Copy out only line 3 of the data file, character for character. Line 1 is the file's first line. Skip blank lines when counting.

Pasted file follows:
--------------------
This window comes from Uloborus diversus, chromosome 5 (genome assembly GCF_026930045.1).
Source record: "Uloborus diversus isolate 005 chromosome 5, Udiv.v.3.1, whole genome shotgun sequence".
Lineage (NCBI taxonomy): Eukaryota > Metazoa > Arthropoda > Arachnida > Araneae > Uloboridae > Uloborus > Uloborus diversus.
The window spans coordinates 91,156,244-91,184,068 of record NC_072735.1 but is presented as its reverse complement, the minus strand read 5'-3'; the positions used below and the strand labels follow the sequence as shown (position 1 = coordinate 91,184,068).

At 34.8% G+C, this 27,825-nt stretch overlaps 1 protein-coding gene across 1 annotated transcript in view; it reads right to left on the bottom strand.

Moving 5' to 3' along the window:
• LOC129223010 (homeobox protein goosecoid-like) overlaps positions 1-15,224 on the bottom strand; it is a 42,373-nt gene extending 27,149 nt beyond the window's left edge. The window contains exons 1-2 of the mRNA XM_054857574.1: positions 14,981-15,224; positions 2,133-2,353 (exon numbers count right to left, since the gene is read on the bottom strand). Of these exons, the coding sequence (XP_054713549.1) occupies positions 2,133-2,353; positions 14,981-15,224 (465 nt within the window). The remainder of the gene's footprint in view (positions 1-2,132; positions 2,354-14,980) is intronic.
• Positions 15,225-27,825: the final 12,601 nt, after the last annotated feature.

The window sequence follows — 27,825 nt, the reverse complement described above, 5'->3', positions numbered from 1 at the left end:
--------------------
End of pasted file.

Lineage (NCBI taxonomy): Eukaryota > Metazoa > Arthropoda > Arachnida > Araneae > Uloboridae > Uloborus > Uloborus diversus.